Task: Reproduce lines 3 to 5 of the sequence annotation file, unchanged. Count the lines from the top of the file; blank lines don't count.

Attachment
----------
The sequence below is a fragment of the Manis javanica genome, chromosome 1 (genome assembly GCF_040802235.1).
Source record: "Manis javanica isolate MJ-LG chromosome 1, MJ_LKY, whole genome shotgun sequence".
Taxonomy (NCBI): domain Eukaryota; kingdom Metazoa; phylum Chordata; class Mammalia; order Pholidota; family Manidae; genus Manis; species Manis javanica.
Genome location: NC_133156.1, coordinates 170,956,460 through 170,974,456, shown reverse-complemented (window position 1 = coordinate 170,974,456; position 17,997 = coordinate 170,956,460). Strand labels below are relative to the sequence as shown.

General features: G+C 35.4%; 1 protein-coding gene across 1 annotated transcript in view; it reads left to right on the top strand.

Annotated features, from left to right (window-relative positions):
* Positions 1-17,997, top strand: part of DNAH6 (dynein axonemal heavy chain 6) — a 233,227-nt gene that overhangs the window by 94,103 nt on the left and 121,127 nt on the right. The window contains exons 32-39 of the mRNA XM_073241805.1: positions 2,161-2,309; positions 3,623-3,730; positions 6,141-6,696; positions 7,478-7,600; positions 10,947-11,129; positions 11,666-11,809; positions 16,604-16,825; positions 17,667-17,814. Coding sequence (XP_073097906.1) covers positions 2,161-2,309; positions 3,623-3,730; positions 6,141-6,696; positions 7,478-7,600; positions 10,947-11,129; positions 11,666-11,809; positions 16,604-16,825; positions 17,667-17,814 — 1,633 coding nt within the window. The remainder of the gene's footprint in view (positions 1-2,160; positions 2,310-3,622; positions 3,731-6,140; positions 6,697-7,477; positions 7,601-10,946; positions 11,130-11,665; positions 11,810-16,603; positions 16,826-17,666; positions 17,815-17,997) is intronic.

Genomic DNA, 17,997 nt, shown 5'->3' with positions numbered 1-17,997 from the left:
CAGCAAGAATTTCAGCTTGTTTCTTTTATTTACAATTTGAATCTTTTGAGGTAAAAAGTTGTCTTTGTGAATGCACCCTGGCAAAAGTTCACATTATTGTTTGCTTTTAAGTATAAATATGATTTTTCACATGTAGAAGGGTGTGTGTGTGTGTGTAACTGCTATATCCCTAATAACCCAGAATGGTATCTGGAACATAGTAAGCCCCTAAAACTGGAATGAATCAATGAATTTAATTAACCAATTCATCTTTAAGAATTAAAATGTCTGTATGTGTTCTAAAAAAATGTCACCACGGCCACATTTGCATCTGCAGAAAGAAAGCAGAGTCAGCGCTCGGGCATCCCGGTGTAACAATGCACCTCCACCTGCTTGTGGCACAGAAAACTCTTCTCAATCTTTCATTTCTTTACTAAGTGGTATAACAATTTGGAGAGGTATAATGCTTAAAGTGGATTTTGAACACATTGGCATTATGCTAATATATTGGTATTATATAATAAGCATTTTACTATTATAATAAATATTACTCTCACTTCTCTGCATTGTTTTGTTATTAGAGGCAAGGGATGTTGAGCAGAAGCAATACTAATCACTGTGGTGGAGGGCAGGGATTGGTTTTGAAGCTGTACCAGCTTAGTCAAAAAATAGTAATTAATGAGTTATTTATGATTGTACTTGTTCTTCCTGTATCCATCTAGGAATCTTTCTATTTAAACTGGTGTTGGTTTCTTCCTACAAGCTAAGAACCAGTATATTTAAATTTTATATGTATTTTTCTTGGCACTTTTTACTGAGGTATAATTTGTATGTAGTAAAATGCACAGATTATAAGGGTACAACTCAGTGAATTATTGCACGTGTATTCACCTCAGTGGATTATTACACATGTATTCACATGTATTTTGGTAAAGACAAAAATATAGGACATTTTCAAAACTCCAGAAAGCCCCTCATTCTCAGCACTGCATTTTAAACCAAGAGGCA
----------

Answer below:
Taxonomy (NCBI): domain Eukaryota; kingdom Metazoa; phylum Chordata; class Mammalia; order Pholidota; family Manidae; genus Manis; species Manis javanica.
Genome location: NC_133156.1, coordinates 170,956,460 through 170,974,456, shown reverse-complemented (window position 1 = coordinate 170,974,456; position 17,997 = coordinate 170,956,460). Strand labels below are relative to the sequence as shown.

General features: G+C 35.4%; 1 protein-coding gene across 1 annotated transcript in view; it reads left to right on the top strand.